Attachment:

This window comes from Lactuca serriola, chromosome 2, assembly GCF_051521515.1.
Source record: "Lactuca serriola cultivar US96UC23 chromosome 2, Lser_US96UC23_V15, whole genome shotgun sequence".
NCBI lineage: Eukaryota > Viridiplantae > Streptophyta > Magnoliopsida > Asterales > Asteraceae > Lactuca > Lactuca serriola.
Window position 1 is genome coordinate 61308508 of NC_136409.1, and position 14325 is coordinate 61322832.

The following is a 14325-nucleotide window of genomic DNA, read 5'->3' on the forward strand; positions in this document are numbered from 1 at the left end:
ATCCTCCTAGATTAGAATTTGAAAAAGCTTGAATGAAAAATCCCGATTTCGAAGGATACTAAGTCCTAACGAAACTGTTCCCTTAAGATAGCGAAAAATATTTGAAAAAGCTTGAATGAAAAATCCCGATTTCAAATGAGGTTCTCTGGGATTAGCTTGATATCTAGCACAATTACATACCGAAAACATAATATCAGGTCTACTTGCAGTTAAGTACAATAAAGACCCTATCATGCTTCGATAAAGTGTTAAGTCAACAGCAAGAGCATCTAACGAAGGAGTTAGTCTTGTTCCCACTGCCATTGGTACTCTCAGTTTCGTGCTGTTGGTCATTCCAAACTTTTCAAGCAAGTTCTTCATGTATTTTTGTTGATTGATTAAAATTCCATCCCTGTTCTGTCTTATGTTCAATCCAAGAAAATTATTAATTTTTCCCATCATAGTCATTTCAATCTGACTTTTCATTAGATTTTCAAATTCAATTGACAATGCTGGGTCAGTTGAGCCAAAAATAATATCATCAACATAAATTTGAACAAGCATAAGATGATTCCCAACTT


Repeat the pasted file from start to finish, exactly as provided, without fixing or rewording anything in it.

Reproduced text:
This window comes from Lactuca serriola, chromosome 2, assembly GCF_051521515.1.
Source record: "Lactuca serriola cultivar US96UC23 chromosome 2, Lser_US96UC23_V15, whole genome shotgun sequence".
NCBI lineage: Eukaryota > Viridiplantae > Streptophyta > Magnoliopsida > Asterales > Asteraceae > Lactuca > Lactuca serriola.
Window position 1 is genome coordinate 61308508 of NC_136409.1, and position 14325 is coordinate 61322832.

The following is a 14325-nucleotide window of genomic DNA, read 5'->3' on the forward strand; positions in this document are numbered from 1 at the left end:
ATCCTCCTAGATTAGAATTTGAAAAAGCTTGAATGAAAAATCCCGATTTCGAAGGATACTAAGTCCTAACGAAACTGTTCCCTTAAGATAGCGAAAAATATTTGAAAAAGCTTGAATGAAAAATCCCGATTTCAAATGAGGTTCTCTGGGATTAGCTTGATATCTAGCACAATTACATACCGAAAACATAATATCAGGTCTACTTGCAGTTAAGTACAATAAAGACCCTATCATGCTTCGATAAAGTGTTAAGTCAACAGCAAGAGCATCTAACGAAGGAGTTAGTCTTGTTCCCACTGCCATTGGTACTCTCAGTTTCGTGCTGTTGGTCATTCCAAACTTTTCAAGCAAGTTCTTCATGTATTTTTGTTGATTGATTAAAATTCCATCCCTGTTCTGTCTTATGTTCAATCCAAGAAAATTATTAATTTTTCCCATCATAGTCATTTCAATCTGACTTTTCATTAGATTTTCAAATTCAATTGACAATGCTGGGTCAGTTGAGCCAAAAATAATATCATCAACATAAATTTGAACAAGCATAAGATGATTCCCAACTT